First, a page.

Secure/Verified boot on Raspberry Pi 3



I am currently working with my Master’s thesis on researching and implementing/testing state of the art techniques of Verified boot in embedded systems with hard real-time constraints. I thought that it was a good idea to buy a Raspberry Pi 3 (RPi3) to do some tests.

I have been searching for some dedicated cryptographic co-processors with the TPM specification implemented or just a general Hardware Security Module (HSM) for the RPi3 for the past days. One of the options is your product which seems to be a promising solution to my problem.

My question is whether or not you provide drivers or code alike to make it possible for the RPi3 to communicate with your security module during the bootup process (e.g. during the second stage bootloader or earlier)? And if so, are there guides?. Because I would like to verify the integrity of certain stages during the boot process by comparing the hash values or signatures (depending on the technique I use) of images containing the code for the different bootup stages. So basically my plan is to implement a simple Chain of Trust (CoT) concept to provide a Verified boot process.

As far as I understood, the Zymbit security module is (only?) accessible after a fully successful bootup (from the application layer), which in that case would be pointless for me to purchase.

Thanks in advance,


As you’ve probably ascertained, Zymkey is more of a generic HSM than a TPM. As such, it isn’t (and cannot) be used at the core of the boot process. To date, the Raspberry Pi does not implement an HAB strategy. Typically, an HAB strategy employs digital signature verification for each of the low level components along the way in the boot process. On the i.MX6, for example, this feature is implemented with ROM code that knows how to do verify signatures based on fusible material which describes booting options and public keys. Essentially this looks like:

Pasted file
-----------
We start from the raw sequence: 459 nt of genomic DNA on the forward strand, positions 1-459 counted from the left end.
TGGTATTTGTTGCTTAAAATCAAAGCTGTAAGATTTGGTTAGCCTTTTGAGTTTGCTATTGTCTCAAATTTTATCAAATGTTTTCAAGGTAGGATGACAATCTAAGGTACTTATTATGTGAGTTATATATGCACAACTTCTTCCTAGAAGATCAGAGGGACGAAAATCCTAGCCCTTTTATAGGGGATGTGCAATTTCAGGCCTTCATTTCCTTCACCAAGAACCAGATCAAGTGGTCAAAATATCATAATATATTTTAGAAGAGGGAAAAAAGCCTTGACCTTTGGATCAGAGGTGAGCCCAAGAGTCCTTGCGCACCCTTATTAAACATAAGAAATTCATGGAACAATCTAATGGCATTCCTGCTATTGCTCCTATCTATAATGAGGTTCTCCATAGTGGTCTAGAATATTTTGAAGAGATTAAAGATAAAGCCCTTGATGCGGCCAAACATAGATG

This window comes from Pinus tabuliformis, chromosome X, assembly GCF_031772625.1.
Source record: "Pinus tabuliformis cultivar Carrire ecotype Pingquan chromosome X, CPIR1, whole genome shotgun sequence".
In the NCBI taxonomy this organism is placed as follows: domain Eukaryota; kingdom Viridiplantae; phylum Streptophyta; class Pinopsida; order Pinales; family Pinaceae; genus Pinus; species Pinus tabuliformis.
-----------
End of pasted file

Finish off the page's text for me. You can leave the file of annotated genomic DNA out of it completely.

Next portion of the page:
1. Reset
  2. ROM boot strap checks HAB fuse and verifies signature of 2nd stage bootloader using fused public key
  3. 2nd stage bootloader verifies kernel signature using same fused public key and loads kernel if signature is verified

As you may already know, in the Raspberry Pi, the GPU starts the boot process, not the ARM CPU and there is no OTP space available for programming public keys. The Broadcom GPU is proprietary and really can’t be programmed (discounting the open source compiler based on reverse engineering). This means that the soonest that an evaluation could be performed is in the kernel or later.

Zymbit, however, is working on a strategy that could be used to provide a reliable boot process which requires an encrypted root file system plus an initramfs. Measurements for the boot components are stored on the crypto rootfs and are evaluated by the second stage init on the crypto rootfs prior to continuing the boot process:

  1. GPU boots Pi via ROM bootstrap, start.elf, etc.
  2. GPU loads kernel and initramfs and hands off to ARM CPU.
  3. initramfs init uses Zymkey to decrypt a black blob which contains the LUKS key for a dm-crypt rootfs. initramfs hands over to the crypto filesystem with the LUKS key.
  4. The init script on the crypto rootfs evaluates signatures for all of the early components prior to entering the crypto rootfs (e.g. start.elf, initramfs, kernel, bootcfg.txt). If any of these components fails, the system shuts down.

Of course, the above only works if the final crypto rootfs can be sufficiently locked down with good password hygiene and/or ssh keys. Also, there are logistics associated with upgrade of the various boot components.

I hope this answers your questions. Please feel free to follow up.